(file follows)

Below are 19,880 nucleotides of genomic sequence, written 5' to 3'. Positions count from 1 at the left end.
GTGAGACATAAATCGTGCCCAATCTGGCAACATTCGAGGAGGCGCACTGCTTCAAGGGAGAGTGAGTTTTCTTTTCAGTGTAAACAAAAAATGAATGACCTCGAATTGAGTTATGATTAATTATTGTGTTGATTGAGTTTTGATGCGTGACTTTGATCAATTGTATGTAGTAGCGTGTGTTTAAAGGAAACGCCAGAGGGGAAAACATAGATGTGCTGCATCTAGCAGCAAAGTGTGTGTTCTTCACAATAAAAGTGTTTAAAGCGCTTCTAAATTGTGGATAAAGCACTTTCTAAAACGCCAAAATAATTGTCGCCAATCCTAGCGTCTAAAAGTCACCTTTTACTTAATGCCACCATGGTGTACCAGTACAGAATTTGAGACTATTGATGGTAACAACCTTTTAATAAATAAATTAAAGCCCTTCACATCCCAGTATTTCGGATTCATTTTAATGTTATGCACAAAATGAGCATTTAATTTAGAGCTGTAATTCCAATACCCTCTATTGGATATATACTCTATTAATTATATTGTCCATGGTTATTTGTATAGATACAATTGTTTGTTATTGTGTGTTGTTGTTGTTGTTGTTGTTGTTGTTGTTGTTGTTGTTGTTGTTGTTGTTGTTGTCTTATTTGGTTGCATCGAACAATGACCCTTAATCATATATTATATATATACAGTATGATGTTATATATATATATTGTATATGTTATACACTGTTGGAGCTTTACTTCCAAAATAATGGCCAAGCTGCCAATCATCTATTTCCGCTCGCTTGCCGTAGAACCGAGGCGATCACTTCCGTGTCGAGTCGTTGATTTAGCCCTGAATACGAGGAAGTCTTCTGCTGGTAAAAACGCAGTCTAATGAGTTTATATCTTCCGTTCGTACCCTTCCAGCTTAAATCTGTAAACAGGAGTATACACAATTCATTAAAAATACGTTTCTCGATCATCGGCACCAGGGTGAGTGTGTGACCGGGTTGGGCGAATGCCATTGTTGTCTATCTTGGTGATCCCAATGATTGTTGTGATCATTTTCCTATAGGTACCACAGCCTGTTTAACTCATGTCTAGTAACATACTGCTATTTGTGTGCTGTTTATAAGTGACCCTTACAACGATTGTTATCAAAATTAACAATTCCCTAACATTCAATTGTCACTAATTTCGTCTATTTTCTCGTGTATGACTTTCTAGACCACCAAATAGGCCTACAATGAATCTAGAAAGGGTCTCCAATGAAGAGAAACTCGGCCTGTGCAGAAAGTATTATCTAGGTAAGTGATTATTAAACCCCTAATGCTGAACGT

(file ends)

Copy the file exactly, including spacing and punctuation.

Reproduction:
Below are 19,880 nucleotides of genomic sequence, written 5' to 3'. Positions count from 1 at the left end.
GTGAGACATAAATCGTGCCCAATCTGGCAACATTCGAGGAGGCGCACTGCTTCAAGGGAGAGTGAGTTTTCTTTTCAGTGTAAACAAAAAATGAATGACCTCGAATTGAGTTATGATTAATTATTGTGTTGATTGAGTTTTGATGCGTGACTTTGATCAATTGTATGTAGTAGCGTGTGTTTAAAGGAAACGCCAGAGGGGAAAACATAGATGTGCTGCATCTAGCAGCAAAGTGTGTGTTCTTCACAATAAAAGTGTTTAAAGCGCTTCTAAATTGTGGATAAAGCACTTTCTAAAACGCCAAAATAATTGTCGCCAATCCTAGCGTCTAAAAGTCACCTTTTACTTAATGCCACCATGGTGTACCAGTACAGAATTTGAGACTATTGATGGTAACAACCTTTTAATAAATAAATTAAAGCCCTTCACATCCCAGTATTTCGGATTCATTTTAATGTTATGCACAAAATGAGCATTTAATTTAGAGCTGTAATTCCAATACCCTCTATTGGATATATACTCTATTAATTATATTGTCCATGGTTATTTGTATAGATACAATTGTTTGTTATTGTGTGTTGTTGTTGTTGTTGTTGTTGTTGTTGTTGTTGTTGTTGTTGTTGTTGTTGTTGTCTTATTTGGTTGCATCGAACAATGACCCTTAATCATATATTATATATATACAGTATGATGTTATATATATATATTGTATATGTTATACACTGTTGGAGCTTTACTTCCAAAATAATGGCCAAGCTGCCAATCATCTATTTCCGCTCGCTTGCCGTAGAACCGAGGCGATCACTTCCGTGTCGAGTCGTTGATTTAGCCCTGAATACGAGGAAGTCTTCTGCTGGTAAAAACGCAGTCTAATGAGTTTATATCTTCCGTTCGTACCCTTCCAGCTTAAATCTGTAAACAGGAGTATACACAATTCATTAAAAATACGTTTCTCGATCATCGGCACCAGGGTGAGTGTGTGACCGGGTTGGGCGAATGCCATTGTTGTCTATCTTGGTGATCCCAATGATTGTTGTGATCATTTTCCTATAGGTACCACAGCCTGTTTAACTCATGTCTAGTAACATACTGCTATTTGTGTGCTGTTTATAAGTGACCCTTACAACGATTGTTATCAAAATTAACAATTCCCTAACATTCAATTGTCACTAATTTCGTCTATTTTCTCGTGTATGACTTTCTAGACCACCAAATAGGCCTACAATGAATCTAGAAAGGGTCTCCAATGAAGAGAAACTCGGCCTGTGCAGAAAGTATTATCTAGGTAAGTGATTATTAAACCCCTAATGCTGAACGT